Nineteenth Century Fashion Terminology

Armscye: Circular opening into which set-in sleeve is sewn.

Basque: Fitted bodice or jacket with short hip-length flared skirt.

Bishop Sleeve: Full cut long sleeve gathered into a cuff.

Blonde: Fine silk lace, usually cream in color but also made in black.

Bodice: Upper portion of garment, usually made to fit body.

Bretelles: Bodice trim consisting of bands of fabric tapered from greatest width at shoulder to nothing at waist and generally meeting at waist center front and back.

Cadet Style: A fashion in women’s dress where the dress front was buttoned at the top button and the lower torso, leaving an open oval over the chemisette.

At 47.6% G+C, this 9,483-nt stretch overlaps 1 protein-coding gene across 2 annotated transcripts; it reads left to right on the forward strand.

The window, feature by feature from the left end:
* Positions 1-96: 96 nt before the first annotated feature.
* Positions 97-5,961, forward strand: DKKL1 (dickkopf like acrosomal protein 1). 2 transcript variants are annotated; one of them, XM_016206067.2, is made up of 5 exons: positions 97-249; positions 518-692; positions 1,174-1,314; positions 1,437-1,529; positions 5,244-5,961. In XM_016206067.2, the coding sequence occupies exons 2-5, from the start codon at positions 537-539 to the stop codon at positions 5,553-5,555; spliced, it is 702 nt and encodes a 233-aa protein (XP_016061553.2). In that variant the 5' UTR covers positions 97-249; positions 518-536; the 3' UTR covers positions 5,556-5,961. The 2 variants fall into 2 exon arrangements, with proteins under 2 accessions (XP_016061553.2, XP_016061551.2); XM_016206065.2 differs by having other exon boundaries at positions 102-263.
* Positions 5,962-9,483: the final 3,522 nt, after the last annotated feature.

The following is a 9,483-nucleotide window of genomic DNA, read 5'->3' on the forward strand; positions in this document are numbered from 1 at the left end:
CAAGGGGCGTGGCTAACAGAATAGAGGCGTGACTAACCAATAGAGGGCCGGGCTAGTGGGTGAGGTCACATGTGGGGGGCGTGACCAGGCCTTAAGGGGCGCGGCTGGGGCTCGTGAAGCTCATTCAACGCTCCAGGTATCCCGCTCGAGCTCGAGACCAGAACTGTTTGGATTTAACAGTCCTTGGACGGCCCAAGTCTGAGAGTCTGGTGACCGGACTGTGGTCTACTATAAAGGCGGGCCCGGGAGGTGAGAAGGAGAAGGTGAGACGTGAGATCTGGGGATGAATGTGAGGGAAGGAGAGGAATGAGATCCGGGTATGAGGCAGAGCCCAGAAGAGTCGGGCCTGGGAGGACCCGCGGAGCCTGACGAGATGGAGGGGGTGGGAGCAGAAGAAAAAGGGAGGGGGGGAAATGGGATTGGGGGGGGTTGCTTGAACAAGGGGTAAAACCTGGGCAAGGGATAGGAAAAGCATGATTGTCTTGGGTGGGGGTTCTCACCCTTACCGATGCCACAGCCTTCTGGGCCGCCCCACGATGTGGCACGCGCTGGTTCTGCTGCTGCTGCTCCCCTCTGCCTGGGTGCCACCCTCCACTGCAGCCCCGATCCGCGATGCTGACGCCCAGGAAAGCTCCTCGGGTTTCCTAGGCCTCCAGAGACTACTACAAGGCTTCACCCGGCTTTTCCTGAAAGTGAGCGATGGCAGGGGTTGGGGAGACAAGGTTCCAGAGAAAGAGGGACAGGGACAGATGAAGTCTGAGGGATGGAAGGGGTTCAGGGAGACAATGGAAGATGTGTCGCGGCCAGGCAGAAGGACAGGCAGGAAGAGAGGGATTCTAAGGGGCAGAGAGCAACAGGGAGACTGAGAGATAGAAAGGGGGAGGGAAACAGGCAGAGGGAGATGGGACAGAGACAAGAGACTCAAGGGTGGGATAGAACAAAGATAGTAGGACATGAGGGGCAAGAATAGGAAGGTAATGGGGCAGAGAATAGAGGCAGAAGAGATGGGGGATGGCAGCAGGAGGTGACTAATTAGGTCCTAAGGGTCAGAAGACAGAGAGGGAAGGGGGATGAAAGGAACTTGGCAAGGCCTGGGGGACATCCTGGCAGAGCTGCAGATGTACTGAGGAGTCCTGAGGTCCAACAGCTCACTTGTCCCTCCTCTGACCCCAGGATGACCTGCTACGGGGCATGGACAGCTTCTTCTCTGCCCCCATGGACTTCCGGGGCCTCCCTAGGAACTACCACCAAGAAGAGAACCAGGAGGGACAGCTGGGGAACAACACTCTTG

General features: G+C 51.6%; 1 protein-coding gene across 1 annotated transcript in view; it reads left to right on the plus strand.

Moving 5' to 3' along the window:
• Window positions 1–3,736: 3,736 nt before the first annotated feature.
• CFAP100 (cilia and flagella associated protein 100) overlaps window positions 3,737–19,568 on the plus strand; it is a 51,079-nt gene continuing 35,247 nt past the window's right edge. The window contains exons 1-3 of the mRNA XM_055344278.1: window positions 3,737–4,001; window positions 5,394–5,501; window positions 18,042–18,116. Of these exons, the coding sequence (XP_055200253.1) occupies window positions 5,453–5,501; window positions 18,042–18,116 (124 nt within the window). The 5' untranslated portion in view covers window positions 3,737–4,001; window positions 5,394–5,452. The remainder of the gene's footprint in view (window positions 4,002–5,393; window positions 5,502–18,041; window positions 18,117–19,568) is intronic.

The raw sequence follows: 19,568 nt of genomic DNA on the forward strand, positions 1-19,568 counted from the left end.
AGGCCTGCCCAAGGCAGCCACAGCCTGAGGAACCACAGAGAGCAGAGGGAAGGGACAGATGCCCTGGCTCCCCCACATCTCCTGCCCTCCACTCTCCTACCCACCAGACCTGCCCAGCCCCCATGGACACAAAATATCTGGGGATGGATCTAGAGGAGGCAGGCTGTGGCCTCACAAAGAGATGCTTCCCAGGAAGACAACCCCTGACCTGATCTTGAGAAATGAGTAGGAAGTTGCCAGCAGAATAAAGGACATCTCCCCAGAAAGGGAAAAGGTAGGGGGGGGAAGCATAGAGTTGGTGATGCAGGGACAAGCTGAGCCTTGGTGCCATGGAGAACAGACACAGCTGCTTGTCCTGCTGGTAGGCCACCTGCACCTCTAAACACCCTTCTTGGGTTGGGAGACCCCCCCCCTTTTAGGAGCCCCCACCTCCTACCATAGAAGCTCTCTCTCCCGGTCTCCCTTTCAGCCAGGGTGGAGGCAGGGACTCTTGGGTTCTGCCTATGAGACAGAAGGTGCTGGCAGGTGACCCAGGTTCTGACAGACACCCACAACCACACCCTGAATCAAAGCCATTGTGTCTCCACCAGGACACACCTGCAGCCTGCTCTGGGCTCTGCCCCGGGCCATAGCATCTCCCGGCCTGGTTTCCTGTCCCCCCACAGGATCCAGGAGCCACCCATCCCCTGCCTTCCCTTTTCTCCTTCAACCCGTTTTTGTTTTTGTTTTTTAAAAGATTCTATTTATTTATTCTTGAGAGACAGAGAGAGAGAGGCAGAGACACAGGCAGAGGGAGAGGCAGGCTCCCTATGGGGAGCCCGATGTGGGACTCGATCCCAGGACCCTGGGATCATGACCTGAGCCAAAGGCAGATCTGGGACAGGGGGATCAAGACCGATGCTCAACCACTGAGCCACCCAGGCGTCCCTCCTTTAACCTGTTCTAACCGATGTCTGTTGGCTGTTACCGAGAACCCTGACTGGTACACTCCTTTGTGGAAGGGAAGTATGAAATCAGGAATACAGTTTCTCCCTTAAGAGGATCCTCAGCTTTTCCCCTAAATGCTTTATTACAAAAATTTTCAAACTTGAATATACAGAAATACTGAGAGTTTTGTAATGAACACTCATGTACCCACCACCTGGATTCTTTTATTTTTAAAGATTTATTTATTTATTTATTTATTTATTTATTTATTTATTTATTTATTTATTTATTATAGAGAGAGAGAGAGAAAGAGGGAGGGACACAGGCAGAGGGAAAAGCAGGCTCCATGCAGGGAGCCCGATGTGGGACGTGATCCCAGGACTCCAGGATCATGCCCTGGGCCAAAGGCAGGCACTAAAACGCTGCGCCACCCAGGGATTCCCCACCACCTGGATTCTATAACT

Chemisette: Plain or ornamented white sleeveless underbodice covering neck, shoulders, and breast and worn to show above dress neckline.

Corset: Garment made to support, shape, and constrict the upper body.

Epaulettes: Oversleeve caps set into armscye.

Habit front: A style of women’s dress where the neckline is open very deeply and worn over a chemisette.

Mitt, Mitten: A fingerless glove knitted, netted, or crocheted of dark thread and worn for dress.

Pelerine: A cape-collar, usually near elbow length, with or without long ends at front; either made to match a dress or of sheer white fabric or of lace.

Whitework: White-on-white work, distinguished by patterns of small holes outlined in buttonhole stitch.